May 25, 2015

Leave Those Kids Alone: an interview with Michael W. Garza, author of "Children of the Mark"

Michael W. Garza is the author of two novels published by Severed Press entitled, The Hand That Feeds and The Last Infection. Voodoo Press has purchased the German translation rights to The Hand That Feeds and the book is set to be released as, Alex, in May 2015. Children of the Mark will be supported by an accompanying Board Game and a Tabletop Role Playing Game supplement.

Children of the Mark: AJ Scott is a typical teenager. The only thing he wants to do is survive high school. Clair Anderson and Dougie Edwards have been his friends since the third grade. The teens stumble across a bizarre ritual and their night of adventure quickly turns to panic as they witness the culmination of the Cult of the Elder’s attempt to pull a monstrous deity from the netherworld into our world. A hasty escape leaves the teens terrified and AJ marred from the event. His knew found malady proves to be much more than a simple mark and the trio are pulled into a world of deceit, monsters, and old fashioned horror. 

Available at Amazon.com


Gef: What was the impetus behind Children of the Mark?

Michael: It's been a long time coming. I had the idea for this awhile before I published my first two books, but it was slow going. Most of my life is focused on my kids so I wanted to write something that was in-line with my other books, but also something I wouldn't have to cringe handing it to one of my kids. Children of the Mark comes close to that. I think it's still a little too graphic for my two youngest, but my teenager enjoyed it a great deal. I've always had a fondness for H.P. Lovecraft and there was a great deal of inspiration from his works that went into this book. I didn't want to simply write a second-rate continuation of something he'd done so it took a great deal of time creating my own mythology to base the series on.

Gef: What, if anything, did you approach differently in writing this one compared to your previous work?

Michael: Children of the Mark took a very different approach. There is much more of a suspense/mystery vibe to the story than anything else I've ever written. It was a good challenge for me as a writer making sure every end of the narrative tied together. 

Gef: How intensive does the research process get for you? What little tricks have you picked up with approaching the research phase of writing?

Michael: I'm not sure how any writer could produce a good work without taking research seriously. My process never changes regardless of the book. I write a first draft which I probably wouldn't ever let anyone read. I use that as the basis for discovering holes in the plot and also figuring out what I really don't know enough about. From there I develop an outline of topics I need to educate myself on in order to give the story the depth and accuracy it needs.

Gef: High school is a great petri dish for all kinds of weird rumors. I remember one about a student's father rumored to attend satanic rituals in the middle of the woods. One of the more laughable rumors, yeah, but the occult did pop up once in a while. Anything like that in your experience?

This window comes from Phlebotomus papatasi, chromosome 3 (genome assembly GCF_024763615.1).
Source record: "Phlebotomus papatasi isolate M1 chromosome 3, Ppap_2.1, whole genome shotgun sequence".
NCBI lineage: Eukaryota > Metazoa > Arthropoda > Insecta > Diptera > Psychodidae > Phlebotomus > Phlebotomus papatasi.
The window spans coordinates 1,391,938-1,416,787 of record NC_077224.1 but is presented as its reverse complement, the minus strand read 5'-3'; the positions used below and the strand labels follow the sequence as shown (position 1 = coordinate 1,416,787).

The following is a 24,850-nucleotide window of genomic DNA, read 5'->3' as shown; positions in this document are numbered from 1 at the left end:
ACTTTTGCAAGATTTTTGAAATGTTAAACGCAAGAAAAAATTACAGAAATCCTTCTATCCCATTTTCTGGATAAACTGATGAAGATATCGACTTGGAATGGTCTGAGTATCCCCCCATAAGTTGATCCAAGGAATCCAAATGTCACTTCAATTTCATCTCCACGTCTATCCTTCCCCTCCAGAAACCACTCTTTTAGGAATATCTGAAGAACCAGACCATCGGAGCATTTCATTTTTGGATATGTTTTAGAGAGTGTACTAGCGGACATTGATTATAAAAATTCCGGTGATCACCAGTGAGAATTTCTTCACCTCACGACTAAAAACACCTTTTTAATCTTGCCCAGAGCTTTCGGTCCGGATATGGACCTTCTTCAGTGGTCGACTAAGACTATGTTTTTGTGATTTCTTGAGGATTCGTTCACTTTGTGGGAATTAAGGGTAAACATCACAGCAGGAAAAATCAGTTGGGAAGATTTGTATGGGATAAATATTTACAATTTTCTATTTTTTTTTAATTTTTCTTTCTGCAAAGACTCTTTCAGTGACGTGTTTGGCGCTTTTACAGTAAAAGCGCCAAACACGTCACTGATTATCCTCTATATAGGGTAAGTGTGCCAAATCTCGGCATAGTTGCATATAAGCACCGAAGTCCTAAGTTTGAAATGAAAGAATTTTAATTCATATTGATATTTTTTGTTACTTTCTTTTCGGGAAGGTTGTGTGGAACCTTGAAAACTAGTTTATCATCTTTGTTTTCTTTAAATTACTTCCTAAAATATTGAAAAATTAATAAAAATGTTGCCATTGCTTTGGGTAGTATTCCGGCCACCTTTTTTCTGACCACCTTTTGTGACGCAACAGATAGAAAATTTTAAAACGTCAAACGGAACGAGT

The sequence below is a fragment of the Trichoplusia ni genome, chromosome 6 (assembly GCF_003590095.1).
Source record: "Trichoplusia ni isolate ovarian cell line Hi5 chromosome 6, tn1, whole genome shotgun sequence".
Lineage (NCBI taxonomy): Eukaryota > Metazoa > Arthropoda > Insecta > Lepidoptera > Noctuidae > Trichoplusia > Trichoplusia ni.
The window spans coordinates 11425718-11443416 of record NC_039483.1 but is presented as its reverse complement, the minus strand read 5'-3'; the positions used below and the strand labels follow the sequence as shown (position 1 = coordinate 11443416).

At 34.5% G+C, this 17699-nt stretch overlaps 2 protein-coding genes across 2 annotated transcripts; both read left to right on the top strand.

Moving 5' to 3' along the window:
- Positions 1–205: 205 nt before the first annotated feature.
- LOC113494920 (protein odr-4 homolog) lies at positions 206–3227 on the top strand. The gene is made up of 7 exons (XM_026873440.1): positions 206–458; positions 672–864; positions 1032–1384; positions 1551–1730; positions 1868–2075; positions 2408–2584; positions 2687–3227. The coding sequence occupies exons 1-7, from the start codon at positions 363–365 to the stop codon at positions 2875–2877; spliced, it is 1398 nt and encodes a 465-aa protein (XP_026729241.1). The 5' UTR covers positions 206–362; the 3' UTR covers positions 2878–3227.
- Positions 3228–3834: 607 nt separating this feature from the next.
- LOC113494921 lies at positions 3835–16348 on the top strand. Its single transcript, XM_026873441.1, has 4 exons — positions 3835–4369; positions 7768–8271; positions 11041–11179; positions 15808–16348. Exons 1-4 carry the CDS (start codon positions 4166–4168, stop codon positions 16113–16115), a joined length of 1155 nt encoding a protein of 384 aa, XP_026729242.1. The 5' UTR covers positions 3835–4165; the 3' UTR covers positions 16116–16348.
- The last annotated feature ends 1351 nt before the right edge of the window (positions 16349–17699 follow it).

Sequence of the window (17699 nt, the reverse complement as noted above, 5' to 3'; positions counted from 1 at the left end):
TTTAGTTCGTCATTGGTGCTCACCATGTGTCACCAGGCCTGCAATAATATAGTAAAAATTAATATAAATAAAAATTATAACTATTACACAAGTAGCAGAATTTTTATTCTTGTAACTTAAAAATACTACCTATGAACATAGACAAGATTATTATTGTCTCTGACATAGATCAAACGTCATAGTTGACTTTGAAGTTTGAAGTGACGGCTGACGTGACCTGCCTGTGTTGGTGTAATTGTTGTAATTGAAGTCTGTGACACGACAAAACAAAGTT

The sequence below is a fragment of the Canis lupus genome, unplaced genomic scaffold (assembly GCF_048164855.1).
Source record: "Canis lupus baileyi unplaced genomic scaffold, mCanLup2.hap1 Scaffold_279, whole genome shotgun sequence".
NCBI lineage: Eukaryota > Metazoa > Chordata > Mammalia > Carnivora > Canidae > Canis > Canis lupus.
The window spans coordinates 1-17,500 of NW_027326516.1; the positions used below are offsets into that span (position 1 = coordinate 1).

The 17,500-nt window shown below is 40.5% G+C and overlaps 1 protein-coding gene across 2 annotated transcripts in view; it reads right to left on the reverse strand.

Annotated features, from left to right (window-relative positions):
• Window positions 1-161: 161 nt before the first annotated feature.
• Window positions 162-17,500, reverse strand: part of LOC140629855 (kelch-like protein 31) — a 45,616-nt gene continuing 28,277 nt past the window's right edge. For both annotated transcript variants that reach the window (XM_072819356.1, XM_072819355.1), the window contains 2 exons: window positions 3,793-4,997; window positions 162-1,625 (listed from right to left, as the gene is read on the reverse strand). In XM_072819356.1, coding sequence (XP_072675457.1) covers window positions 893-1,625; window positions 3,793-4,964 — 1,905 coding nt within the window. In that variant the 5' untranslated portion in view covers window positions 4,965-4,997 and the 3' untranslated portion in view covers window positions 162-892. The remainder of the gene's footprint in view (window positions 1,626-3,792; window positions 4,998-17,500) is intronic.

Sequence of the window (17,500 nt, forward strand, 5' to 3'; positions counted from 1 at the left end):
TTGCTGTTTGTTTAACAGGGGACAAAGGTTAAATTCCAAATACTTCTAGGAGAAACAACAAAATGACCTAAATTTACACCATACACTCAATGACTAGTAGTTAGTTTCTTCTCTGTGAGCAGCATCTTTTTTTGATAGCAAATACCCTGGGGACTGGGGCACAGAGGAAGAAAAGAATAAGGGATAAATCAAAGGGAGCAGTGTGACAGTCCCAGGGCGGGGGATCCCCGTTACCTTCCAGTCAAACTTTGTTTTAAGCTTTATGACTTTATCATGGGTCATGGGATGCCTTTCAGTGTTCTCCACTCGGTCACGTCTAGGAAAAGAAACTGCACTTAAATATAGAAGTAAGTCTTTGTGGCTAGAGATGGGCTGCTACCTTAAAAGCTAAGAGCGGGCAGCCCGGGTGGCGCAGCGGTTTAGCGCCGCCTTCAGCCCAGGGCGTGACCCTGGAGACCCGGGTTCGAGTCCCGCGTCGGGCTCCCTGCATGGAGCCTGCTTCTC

Michael: I had a good one when I was a kid. I come from a military family and we were living in Germany at the time. The rumor was one of our friends older sister was involved in some type of cult ritual and she had to be institutionalized. It really freaked us younger kids out for a few years, and was my first exposure to the word cult. I found out years later she was sent back to the states to live with her grandparents in order to attend a local college. The kicker is, you just know her little brother, who was our friend had to have known the truth entire time, but he never said a word. Kids!

Gef: What do you consider to be the strength or saving grace of the horror genre?

Michael: What I love about horror is that it's always evolving. I am a firm believer that if you're going to write something, make it you're own, don't redo something that's been done over and over again. Horror (or fear) has endless possibilities, my goal is to always make it more than just about what's going to happen to the characters, but to make you care enough about the characters to morn or celebrate them. 

Gef: What's the worst piece of writing advice you ever received? Or what piece of writing advice do you wish would just go away?

Michael: Wow, there's been so much. The one I see time and time again is, "Get your book out there as much as you can, any way you can." This really only helps to a certain point. Twitter and Facebook are littered to death with a constant stream of people pushing their books. It doesn't take most people very long to completely ignore these. There's a limit and once you pass it you simply become spam.

Gef: What kind of guilty pleasures do you have when it comes to books or movies or whatnot?

Michael: I'm a complete comic book nerd. I haven't collected actual comic books in years but I'm a sucker for anything comic book related. I'm lucky enough now that my middle son loves all of the comic book movies, so he and I geek it up together quite often.

Gef: What projects are you cooking up that folks can expect in the near future, and how can folks keep up with your shenanigans?

Michael: I'm always writing. I'm working on the follow-up to The Last Infection and I'm editing a book that's more sci-fi based, currently entitled Silent Invasion. Unlike most, I'm trying to reduce my online footprint, it's all become a bit too much for me, but I keep my Facebook and web page update with all of the latest.



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